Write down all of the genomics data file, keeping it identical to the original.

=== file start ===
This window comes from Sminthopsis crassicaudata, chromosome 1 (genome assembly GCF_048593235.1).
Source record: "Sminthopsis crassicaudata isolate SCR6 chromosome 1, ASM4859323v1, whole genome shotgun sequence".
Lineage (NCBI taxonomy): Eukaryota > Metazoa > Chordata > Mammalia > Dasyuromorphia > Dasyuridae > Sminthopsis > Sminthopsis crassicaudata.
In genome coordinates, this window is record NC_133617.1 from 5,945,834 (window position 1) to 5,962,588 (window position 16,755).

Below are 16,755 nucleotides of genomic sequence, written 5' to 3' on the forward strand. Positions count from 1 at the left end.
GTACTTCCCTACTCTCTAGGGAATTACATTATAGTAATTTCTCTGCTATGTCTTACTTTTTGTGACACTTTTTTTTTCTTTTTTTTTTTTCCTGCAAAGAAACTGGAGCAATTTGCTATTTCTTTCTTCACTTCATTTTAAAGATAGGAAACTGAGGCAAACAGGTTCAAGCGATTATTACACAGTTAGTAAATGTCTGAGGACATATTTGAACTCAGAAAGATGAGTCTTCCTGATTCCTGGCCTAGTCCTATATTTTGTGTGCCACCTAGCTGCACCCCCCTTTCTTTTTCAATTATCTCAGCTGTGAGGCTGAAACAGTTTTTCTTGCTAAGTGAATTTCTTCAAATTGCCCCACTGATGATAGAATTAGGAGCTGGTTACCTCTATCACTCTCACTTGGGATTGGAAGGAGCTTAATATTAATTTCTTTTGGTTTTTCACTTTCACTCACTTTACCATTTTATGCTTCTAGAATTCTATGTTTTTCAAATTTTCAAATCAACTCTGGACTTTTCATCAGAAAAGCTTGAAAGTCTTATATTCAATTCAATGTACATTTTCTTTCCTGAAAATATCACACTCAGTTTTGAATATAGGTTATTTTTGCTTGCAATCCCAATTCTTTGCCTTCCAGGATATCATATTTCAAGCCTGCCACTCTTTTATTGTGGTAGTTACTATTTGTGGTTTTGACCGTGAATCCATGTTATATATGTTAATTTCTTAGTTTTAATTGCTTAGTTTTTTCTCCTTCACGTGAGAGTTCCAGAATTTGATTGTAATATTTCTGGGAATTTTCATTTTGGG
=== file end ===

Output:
This window comes from Sminthopsis crassicaudata, chromosome 1 (genome assembly GCF_048593235.1).
Source record: "Sminthopsis crassicaudata isolate SCR6 chromosome 1, ASM4859323v1, whole genome shotgun sequence".
Lineage (NCBI taxonomy): Eukaryota > Metazoa > Chordata > Mammalia > Dasyuromorphia > Dasyuridae > Sminthopsis > Sminthopsis crassicaudata.
In genome coordinates, this window is record NC_133617.1 from 5,945,834 (window position 1) to 5,962,588 (window position 16,755).

Below are 16,755 nucleotides of genomic sequence, written 5' to 3' on the forward strand. Positions count from 1 at the left end.
GTACTTCCCTACTCTCTAGGGAATTACATTATAGTAATTTCTCTGCTATGTCTTACTTTTTGTGACACTTTTTTTTTCTTTTTTTTTTTTCCTGCAAAGAAACTGGAGCAATTTGCTATTTCTTTCTTCACTTCATTTTAAAGATAGGAAACTGAGGCAAACAGGTTCAAGCGATTATTACACAGTTAGTAAATGTCTGAGGACATATTTGAACTCAGAAAGATGAGTCTTCCTGATTCCTGGCCTAGTCCTATATTTTGTGTGCCACCTAGCTGCACCCCCCTTTCTTTTTCAATTATCTCAGCTGTGAGGCTGAAACAGTTTTTCTTGCTAAGTGAATTTCTTCAAATTGCCCCACTGATGATAGAATTAGGAGCTGGTTACCTCTATCACTCTCACTTGGGATTGGAAGGAGCTTAATATTAATTTCTTTTGGTTTTTCACTTTCACTCACTTTACCATTTTATGCTTCTAGAATTCTATGTTTTTCAAATTTTCAAATCAACTCTGGACTTTTCATCAGAAAAGCTTGAAAGTCTTATATTCAATTCAATGTACATTTTCTTTCCTGAAAATATCACACTCAGTTTTGAATATAGGTTATTTTTGCTTGCAATCCCAATTCTTTGCCTTCCAGGATATCATATTTCAAGCCTGCCACTCTTTTATTGTGGTAGTTACTATTTGTGGTTTTGACCGTGAATCCATGTTATATATGTTAATTTCTTAGTTTTAATTGCTTAGTTTTTTCTCCTTCACGTGAGAGTTCCAGAATTTGATTGTAATATTTCTGGGAATTTTCATTTTGGG